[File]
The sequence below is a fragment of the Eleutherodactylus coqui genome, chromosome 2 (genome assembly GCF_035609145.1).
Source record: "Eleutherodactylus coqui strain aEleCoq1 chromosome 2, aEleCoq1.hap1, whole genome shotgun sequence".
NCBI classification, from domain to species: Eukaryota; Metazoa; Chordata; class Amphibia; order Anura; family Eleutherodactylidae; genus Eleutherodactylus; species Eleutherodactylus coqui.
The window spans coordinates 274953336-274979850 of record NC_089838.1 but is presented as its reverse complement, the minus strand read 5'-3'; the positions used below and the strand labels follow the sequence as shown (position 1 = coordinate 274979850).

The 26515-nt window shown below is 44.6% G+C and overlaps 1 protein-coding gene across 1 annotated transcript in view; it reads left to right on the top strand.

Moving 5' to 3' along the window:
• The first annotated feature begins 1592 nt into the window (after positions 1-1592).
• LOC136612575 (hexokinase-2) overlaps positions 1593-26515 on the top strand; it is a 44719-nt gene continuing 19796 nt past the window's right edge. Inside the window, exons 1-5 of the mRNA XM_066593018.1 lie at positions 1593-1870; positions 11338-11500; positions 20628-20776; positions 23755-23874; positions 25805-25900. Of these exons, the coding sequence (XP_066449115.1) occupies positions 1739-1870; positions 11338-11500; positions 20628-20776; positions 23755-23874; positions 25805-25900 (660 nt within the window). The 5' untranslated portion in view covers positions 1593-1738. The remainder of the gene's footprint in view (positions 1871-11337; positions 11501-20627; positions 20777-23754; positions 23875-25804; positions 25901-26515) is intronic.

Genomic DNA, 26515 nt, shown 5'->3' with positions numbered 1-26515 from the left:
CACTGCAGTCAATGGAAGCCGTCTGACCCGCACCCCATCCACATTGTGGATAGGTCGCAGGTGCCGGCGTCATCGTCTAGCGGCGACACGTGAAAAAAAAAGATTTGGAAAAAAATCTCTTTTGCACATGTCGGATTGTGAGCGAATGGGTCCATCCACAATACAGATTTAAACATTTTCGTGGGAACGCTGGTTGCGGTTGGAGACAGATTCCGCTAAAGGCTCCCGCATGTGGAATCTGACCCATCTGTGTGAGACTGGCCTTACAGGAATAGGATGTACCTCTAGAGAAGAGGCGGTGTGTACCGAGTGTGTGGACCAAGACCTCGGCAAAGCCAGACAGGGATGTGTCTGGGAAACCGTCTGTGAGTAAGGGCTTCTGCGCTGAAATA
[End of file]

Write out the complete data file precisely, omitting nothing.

The sequence below is a fragment of the Eleutherodactylus coqui genome, chromosome 2 (genome assembly GCF_035609145.1).
Source record: "Eleutherodactylus coqui strain aEleCoq1 chromosome 2, aEleCoq1.hap1, whole genome shotgun sequence".
NCBI classification, from domain to species: Eukaryota; Metazoa; Chordata; class Amphibia; order Anura; family Eleutherodactylidae; genus Eleutherodactylus; species Eleutherodactylus coqui.
The window spans coordinates 274953336-274979850 of record NC_089838.1 but is presented as its reverse complement, the minus strand read 5'-3'; the positions used below and the strand labels follow the sequence as shown (position 1 = coordinate 274979850).

The 26515-nt window shown below is 44.6% G+C and overlaps 1 protein-coding gene across 1 annotated transcript in view; it reads left to right on the top strand.

Moving 5' to 3' along the window:
• The first annotated feature begins 1592 nt into the window (after positions 1-1592).
• LOC136612575 (hexokinase-2) overlaps positions 1593-26515 on the top strand; it is a 44719-nt gene continuing 19796 nt past the window's right edge. Inside the window, exons 1-5 of the mRNA XM_066593018.1 lie at positions 1593-1870; positions 11338-11500; positions 20628-20776; positions 23755-23874; positions 25805-25900. Of these exons, the coding sequence (XP_066449115.1) occupies positions 1739-1870; positions 11338-11500; positions 20628-20776; positions 23755-23874; positions 25805-25900 (660 nt within the window). The 5' untranslated portion in view covers positions 1593-1738. The remainder of the gene's footprint in view (positions 1871-11337; positions 11501-20627; positions 20777-23754; positions 23875-25804; positions 25901-26515) is intronic.

Genomic DNA, 26515 nt, shown 5'->3' with positions numbered 1-26515 from the left:
CACTGCAGTCAATGGAAGCCGTCTGACCCGCACCCCATCCACATTGTGGATAGGTCGCAGGTGCCGGCGTCATCGTCTAGCGGCGACACGTGAAAAAAAAAGATTTGGAAAAAAATCTCTTTTGCACATGTCGGATTGTGAGCGAATGGGTCCATCCACAATACAGATTTAAACATTTTCGTGGGAACGCTGGTTGCGGTTGGAGACAGATTCCGCTAAAGGCTCCCGCATGTGGAATCTGACCCATCTGTGTGAGACTGGCCTTACAGGAATAGGATGTACCTCTAGAGAAGAGGCGGTGTGTACCGAGTGTGTGGACCAAGACCTCGGCAAAGCCAGACAGGGATGTGTCTGGGAAACCGTCTGTGAGTAAGGGCTTCTGCGCTGAAATA